It’s not remotely close to Bacon because Bacon has looked closely at painters like Rembrandt and Velazquez and achieves convincing spatial projection by playing heavily impastoed paint off against paint thinned and soaked into raw linen. He’s working close to the level of Soutine, who BeaverBloke accurately mentions as one of the great figure painters of the last century and who Saville isn’t just miles away from, she’s never going to get there given how comprised her vision already in trying to play art star. Bacon tried to play it too, only he’d had a lot of struggle and preparation before the pressure was on. Self-consciousness at the grad school stage is a recipe for disaster. And what I see in Saville’s work is disaster.
The work is reasonably accomplished and there’s nothing wrong with it, other than the fact that it tries to be attention getting by implying smashed flesh and blood. The Bacon-esque reference makes it extremely trite. It’s pure mannerism. Painting about painting. Self-conscious and directed toward shocking an audience but there’s nothing remotely shocking about it because it’s completely mannerist. It’s shocking in the sense of Emin’s tampax or Koons jism. Meant to get attention.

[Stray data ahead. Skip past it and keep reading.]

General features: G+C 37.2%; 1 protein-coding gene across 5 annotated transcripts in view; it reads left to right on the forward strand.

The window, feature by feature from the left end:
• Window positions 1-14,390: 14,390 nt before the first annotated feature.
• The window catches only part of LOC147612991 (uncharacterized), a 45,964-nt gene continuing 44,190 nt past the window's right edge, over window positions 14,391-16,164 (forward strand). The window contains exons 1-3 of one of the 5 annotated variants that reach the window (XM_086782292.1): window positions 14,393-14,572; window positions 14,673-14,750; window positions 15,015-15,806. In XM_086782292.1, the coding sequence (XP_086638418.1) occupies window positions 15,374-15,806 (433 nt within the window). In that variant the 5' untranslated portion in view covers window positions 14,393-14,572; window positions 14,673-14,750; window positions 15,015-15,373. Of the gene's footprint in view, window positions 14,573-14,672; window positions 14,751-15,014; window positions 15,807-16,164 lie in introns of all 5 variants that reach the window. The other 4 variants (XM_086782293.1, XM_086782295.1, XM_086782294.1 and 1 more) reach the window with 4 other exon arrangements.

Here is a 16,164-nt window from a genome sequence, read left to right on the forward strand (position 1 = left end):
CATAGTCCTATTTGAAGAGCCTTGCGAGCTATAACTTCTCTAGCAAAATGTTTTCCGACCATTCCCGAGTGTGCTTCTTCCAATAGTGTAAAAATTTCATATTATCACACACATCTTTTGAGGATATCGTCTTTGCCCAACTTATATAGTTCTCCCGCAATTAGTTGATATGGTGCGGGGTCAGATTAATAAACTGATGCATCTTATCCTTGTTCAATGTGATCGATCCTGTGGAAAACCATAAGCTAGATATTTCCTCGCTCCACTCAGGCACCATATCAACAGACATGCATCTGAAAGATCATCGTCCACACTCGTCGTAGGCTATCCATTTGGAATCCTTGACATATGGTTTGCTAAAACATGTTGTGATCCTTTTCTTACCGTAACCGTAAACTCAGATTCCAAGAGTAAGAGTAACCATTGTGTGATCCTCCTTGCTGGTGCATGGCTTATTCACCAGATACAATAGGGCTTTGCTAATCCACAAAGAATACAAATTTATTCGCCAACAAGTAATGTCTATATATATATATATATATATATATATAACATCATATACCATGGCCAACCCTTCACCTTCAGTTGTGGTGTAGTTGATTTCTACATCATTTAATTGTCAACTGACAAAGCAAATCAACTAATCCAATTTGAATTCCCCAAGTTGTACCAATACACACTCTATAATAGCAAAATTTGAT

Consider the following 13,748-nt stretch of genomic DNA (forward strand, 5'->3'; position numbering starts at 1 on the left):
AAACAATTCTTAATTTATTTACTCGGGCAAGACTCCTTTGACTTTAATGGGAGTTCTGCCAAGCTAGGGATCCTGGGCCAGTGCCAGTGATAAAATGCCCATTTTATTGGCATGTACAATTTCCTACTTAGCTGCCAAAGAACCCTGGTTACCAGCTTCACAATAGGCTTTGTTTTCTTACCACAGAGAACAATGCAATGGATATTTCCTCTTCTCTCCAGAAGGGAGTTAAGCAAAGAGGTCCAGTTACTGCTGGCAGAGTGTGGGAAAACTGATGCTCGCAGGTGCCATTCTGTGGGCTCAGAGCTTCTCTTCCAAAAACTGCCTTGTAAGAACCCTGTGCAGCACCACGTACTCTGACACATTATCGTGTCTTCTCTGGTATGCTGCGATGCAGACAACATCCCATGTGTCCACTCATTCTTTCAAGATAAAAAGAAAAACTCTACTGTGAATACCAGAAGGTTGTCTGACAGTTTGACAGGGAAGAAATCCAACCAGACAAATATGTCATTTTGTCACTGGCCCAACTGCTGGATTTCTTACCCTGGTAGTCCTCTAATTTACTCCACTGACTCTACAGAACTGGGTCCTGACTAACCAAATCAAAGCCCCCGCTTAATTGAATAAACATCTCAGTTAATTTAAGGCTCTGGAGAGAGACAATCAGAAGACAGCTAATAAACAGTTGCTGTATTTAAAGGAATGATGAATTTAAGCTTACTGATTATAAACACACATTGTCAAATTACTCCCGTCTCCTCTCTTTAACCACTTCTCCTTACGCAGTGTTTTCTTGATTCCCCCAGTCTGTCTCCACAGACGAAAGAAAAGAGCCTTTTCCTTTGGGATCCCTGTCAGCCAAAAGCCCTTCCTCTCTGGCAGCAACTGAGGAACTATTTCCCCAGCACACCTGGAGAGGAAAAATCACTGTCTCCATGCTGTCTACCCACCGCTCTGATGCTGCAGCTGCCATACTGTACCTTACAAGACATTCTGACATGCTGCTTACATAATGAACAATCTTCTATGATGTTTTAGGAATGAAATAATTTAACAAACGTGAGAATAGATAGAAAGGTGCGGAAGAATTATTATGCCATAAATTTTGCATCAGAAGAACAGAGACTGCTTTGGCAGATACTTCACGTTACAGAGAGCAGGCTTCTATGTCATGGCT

It’s faux-radicalism. Play acting. Who is impressed presumably are young artists who want to be rich and famous and people who haven’t the foggiest notion of the history of painting. John Singer Sargent, for example, makes Jenny Saville, or Alfred Leslie’s, painfully obvious facility look forced and mannered. Sargent’s mannered way of painting is virtuoso. But nobody looks at Sargent in contemporary art so unbelievably talentless painters like Eric Fischl built major careers by throwing paint around in any way they chose, barely able to even get a figure described half-convincingly and they’re the new Sargents. As long as a adolescent boy masturbating in a pool or an adolescent boy staring at a MILF’s open crotch was the subject matter Fischl was golden. Painting at its most shallow. The painting handling in the early Fischl’s is atrocious. It’s painful to even look at those blinds and the haphazard and lazy paintstrokes across the various forms. Compared to Hopper this looks like pure idiocy but critics keep throwing around John Singer Sargent. By 1999 Ken Johnson in the NY Times is referring to the buttery brush strokes and Caravaggesque contrasts. Spare us.